At the end of my last installment we had traveled to Illigan City and procured cash and produce. The trip back was mostly uneventful. Night fell as we traveled back, but under the auspices of our driver and bodyguard I felt comfortable being on the road.

The trip back was easier because while there was a checkpoint it was much less busy since it wasn’t processing the huge amount of traffic from Marawi that the opposite-direction checkpoint had to contend with.

Another note on local color; apparently it’s common in the Philippines, or at least in the region where we traveled, to put up road signs to congratulate family members on their achievements. We saw quite a few signs in the villages, complete with a picture of the person being feted, and verbiage, in English and Tagalog, about what they had accomplished – I believe all the ones I saw were about academic achievement – finishing law school, passing exams, finishing a degree, things like that. I liked it – there seemed to be a lot of family pride and a high value placed on education.

When we got back to the guesthouse we ate another fish and rice dinner, with the addition of “mountain soup” which is a clear broth soup packed with green vegetables. I was still glad I had picked up produce in town, but the mountain soup was a nice, chlorophyll-heavy addition.

After dinner we discussed our options for securing more pie. The proprietress advised against our walking along the road on our own at any time of the day or night, even though it was less than a mile to the pie shack. We continued to think it was important to respect the locals’ judgment about safety, so we agreed to stay inside the guesthouse compound, but dammit, we really wanted some of that pie!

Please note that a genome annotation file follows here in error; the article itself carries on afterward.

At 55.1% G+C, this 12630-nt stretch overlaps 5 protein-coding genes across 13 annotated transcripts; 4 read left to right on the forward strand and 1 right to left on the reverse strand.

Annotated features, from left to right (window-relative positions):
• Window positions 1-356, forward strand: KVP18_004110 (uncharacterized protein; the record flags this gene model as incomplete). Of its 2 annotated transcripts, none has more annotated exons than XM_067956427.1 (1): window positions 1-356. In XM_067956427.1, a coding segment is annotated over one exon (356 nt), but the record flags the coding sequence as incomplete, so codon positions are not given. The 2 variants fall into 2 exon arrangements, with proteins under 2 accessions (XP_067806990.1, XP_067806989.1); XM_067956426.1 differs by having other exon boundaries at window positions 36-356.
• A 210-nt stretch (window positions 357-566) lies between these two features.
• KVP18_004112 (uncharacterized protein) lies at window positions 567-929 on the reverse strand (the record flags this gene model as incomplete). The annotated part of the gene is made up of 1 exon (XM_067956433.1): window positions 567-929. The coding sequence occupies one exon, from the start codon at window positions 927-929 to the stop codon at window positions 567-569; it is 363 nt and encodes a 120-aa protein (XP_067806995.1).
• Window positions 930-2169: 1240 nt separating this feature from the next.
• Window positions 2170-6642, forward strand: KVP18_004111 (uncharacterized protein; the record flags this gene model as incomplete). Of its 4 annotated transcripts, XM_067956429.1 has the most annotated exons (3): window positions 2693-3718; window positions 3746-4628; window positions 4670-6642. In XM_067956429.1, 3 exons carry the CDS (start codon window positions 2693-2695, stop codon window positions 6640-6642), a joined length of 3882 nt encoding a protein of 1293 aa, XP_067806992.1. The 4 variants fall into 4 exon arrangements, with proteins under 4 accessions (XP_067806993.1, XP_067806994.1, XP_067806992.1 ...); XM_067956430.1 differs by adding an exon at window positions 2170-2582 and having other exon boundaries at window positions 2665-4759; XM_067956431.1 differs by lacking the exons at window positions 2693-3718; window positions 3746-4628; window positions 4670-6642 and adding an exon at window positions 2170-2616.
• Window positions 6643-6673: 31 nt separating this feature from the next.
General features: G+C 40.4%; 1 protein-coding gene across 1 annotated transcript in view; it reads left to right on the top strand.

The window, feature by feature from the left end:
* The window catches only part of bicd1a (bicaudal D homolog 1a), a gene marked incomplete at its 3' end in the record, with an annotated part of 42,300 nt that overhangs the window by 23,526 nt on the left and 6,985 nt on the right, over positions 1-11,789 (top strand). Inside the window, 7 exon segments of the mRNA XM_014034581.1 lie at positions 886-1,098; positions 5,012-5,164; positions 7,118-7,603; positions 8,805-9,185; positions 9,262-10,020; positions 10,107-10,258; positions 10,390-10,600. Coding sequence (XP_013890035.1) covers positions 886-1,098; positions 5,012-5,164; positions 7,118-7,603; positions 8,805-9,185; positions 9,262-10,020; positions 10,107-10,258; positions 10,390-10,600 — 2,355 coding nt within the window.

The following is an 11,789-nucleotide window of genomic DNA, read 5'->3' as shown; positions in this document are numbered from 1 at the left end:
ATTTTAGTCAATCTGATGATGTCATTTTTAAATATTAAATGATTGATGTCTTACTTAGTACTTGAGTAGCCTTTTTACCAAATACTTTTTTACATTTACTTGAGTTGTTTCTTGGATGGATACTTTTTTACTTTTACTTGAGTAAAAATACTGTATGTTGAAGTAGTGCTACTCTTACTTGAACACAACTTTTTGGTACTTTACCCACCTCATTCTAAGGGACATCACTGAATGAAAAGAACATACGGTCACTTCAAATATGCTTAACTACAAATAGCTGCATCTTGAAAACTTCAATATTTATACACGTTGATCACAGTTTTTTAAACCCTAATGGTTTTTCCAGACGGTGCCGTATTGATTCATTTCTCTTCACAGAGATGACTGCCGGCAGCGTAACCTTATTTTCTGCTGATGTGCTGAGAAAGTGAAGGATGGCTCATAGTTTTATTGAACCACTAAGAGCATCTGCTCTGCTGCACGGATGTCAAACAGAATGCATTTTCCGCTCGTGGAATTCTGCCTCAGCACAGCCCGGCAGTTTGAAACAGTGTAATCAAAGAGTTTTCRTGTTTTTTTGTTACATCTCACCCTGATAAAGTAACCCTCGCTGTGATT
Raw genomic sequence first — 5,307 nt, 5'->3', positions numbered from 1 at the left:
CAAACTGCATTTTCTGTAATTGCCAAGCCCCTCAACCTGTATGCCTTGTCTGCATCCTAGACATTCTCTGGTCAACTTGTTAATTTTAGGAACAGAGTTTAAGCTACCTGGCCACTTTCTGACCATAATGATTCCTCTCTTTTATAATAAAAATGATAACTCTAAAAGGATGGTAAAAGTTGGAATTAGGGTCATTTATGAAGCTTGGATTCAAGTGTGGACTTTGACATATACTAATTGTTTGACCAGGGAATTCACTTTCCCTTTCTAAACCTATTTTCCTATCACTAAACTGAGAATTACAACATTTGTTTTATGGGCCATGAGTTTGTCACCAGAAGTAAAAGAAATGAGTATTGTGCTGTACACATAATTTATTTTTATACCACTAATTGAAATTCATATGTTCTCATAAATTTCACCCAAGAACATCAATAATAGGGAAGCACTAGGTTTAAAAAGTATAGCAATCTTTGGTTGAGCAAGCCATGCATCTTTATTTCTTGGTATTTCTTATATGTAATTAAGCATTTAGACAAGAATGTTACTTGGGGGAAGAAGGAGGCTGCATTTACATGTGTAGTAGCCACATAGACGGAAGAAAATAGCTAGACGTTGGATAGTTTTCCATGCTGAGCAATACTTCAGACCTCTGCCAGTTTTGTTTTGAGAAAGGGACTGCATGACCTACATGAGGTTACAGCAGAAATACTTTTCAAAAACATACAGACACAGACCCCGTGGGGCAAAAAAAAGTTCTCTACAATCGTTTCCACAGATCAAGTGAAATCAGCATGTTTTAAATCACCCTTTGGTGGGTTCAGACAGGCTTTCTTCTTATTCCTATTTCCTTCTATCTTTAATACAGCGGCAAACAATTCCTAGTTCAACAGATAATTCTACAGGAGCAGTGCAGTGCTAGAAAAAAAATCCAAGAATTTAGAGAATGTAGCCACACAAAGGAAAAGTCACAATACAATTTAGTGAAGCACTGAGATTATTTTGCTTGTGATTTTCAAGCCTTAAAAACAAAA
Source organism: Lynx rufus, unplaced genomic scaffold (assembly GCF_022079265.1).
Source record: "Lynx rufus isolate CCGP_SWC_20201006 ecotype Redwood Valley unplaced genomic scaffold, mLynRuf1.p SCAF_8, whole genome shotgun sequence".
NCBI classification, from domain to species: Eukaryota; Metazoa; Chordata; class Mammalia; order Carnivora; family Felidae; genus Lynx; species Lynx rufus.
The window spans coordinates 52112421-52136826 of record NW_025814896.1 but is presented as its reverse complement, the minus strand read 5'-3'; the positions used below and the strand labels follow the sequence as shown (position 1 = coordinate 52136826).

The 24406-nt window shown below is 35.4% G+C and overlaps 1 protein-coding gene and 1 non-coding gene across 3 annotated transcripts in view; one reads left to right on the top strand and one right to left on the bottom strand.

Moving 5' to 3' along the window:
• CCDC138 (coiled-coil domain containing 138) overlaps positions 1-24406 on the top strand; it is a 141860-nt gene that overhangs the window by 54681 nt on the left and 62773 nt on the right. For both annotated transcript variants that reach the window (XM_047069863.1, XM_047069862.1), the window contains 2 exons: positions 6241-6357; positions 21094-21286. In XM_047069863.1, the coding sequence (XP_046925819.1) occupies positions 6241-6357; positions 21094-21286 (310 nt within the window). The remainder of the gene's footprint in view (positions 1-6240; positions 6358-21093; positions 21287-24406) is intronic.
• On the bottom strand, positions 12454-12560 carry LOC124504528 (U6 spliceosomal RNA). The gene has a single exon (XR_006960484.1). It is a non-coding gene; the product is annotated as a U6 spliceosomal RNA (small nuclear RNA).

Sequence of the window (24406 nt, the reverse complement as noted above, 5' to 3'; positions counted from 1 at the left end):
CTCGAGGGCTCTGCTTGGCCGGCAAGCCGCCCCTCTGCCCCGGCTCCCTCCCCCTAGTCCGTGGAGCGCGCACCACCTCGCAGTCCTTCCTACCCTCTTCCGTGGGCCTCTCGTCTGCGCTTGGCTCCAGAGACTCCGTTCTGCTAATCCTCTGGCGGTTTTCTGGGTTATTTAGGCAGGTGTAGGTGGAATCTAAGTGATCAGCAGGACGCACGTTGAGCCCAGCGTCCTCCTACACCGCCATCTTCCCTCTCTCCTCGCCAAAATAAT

After some back and forth it was decided that our cook would pick up a pie for us in the morning. Once that was decided we spent some time visiting with the proprietress, and enjoying the mild night air, before turning in for the night.

The mayor had agreed to meet with our brother the next morning, to discuss his concerns about leaving and try to convince him that going back to the States, at least for the time being, would be his best course of action. So, we knew that the next day, which would be Wednesday, we would learn whether we would be returning to the States on our own on Thursday, or traveling with our brother.

Another thread that we were navigating at this time was getting additional cash. At some point the day before, when we were planning the trip to Illigan City for money we realized it was going to be impossible to get as much as we needed in one go from the ATM. At the same time, I was nervous about increasing our exposure to prying eyes on the road to Illigan City by going back and forth repeatedly. Maybe it would have been fine, but you never know who might be watching, especially since we would be passing the turnoff for Marawi, and going to Illigan City to use the ATM.

Fortunately there was a solution. While I was still back in the States preparing for the trip, one couple, who are very close friends, insisted they track our progress and act as my US liaison. The idea was that I would check in with them on a pre-arranged schedule, and if I missed a check in, they would immediately contact the embassy and do anything they could to help. I will be forever grateful for their concern and assistance, though I’m happy to say that they never had to call the embassy.